It was hard for me to write this — I so admire her talent! Besides her incredible voice and phrasing, she writes these amazing lyrics.  Some of the lines are devastating to me. On her album The Reminder she has a song called "Intuition" and deep into the song she sings:

“And it’s impossible to tell
How important someone was
And what you might have missed out on
And how you might have changed it all..."

And then over and over, she intones,

“Did I? Did I?’ 
“Did I, did I?”  

and when you first hear this you think, “Did I what?" but we don't find out yet. She repeats this verse ten times and you’re thinking, "When is she going to say what she’s gonna say?” but she still doesn't.  Then she's singing back-and-forth with her singers who join inechoing her like a childlike-Greek chorus —  “Did I? Did I?”  and finally, finally — after 22 "Did I?s"  — she wistfully sings, 

“Miss out on...you…” a line of both exposure and closure.  

When I listen to "Intuition," it makes me cry it’s so beautiful; it seems magnificently simple and pure.  The Greek chorus gives it that touch of tragedy and that "Did I?" repetition reflects the way in which, we all mentally torture and doubt ourselves again and again on some past decision. Everyone knows what that feels like.  Feist is just able to brilliantly capture it in words.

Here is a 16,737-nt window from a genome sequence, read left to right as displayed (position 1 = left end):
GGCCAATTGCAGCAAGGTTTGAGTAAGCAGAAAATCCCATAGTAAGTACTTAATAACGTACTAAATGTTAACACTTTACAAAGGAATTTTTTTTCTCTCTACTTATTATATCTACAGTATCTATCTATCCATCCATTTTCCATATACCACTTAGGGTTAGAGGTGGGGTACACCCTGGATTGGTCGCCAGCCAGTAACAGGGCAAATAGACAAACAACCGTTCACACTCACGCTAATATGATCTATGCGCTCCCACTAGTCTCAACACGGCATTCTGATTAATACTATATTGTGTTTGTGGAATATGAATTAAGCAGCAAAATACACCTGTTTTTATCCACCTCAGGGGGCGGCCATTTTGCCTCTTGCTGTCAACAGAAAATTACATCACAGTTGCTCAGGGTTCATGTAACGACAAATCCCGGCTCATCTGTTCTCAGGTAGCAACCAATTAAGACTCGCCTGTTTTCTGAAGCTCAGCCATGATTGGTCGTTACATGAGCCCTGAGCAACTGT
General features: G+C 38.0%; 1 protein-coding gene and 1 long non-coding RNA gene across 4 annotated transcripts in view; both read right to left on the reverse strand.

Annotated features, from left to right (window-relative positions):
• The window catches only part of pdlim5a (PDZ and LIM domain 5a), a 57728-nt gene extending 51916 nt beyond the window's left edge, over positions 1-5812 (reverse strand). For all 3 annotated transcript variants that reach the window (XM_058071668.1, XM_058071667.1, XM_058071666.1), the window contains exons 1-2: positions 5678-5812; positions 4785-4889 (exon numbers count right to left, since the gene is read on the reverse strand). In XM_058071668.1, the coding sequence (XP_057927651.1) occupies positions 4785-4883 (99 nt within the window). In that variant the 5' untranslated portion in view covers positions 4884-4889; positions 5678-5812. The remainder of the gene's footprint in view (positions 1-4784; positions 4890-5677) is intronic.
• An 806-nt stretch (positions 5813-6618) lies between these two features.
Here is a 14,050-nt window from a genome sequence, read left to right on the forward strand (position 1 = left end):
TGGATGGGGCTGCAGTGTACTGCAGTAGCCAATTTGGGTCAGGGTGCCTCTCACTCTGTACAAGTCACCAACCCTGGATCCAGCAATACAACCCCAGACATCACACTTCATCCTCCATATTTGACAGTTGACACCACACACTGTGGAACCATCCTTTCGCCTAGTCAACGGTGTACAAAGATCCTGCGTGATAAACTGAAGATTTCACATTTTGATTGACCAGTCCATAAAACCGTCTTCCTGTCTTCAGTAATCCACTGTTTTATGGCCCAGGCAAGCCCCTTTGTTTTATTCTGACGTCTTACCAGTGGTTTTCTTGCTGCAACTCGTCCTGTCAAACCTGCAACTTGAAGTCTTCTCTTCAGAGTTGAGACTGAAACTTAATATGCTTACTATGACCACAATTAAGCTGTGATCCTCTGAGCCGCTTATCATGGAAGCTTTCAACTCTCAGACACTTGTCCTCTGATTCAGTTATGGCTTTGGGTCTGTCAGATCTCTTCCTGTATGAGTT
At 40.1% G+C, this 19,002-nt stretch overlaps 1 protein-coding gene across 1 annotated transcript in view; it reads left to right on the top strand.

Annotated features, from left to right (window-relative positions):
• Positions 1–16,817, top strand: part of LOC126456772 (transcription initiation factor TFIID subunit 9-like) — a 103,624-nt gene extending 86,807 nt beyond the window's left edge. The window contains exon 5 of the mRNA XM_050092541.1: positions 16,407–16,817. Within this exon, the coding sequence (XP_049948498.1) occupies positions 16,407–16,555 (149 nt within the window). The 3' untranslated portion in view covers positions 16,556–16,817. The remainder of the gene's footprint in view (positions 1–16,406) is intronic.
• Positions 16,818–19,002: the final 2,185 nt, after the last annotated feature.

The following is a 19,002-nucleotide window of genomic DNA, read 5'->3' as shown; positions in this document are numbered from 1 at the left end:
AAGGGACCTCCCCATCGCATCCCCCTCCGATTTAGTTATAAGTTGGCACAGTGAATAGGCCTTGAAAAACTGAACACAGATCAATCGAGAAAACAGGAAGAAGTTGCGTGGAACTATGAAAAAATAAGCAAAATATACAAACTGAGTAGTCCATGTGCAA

Her music is that way, song after song.  In another favorite from Metals (her latest album and the bulk of the concert), she touches me with “The Circle Married the Line” which may be her description of the sun meeting the horizon or rising above it, but for us, seems to capture our relationship. (I think he’s the circle and I’m the line — he thinks the reverse.)

In spite of it all, I loved hearing her and her three female stage companions  (with beautifully harmonic voices who for some unknown reason call themselves “ Mountain Man”) but try as I might to give her leeway (it must be tiring doing the same thing over and over, frustrating to have to live one's life on tour) and make every excuse possible (maybe she was upset that the performance wasn’t sold out or maybe she was ill and feeling sick), some of that exchange was downright rude and very disappointing. 

It certainly was not what I expected of this woman I had come to admire and revere through her music, and certainly not what those of us who were there to hear her deserved.  What were that father and daughter thinking when they left?  I left thinking how empty she must feel and how sad she must be to have behaved in such a manner.

5 comments:

  1. This captures my experience of the event as well. Art will hold still, let us find & attach meaning, but artists will not. Sometimes they even get nasty towards the very people who most love and support them the most. Oh well, I guess that's what families are for. - Line -

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    1. and even families have their nasty moments...! thanks scott

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  3. Marjorie GeorgeMay 7, 2012 at 5:04 PM

    This is fascinating, Denise. I appreciate your honest reflection on this concert. When Michael Jackson died, I wondered what role we, his fans, played in his troubled life--I suspect more than we might realize. We set up strange relationships rooted in adulation with all kinds of performers and "stars," which perhaps end up hurtful in ways we don't intend or fully understand. Thanks for writing this.

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    1. It certainly is an odd partnership...thank YOU for commenting Marge.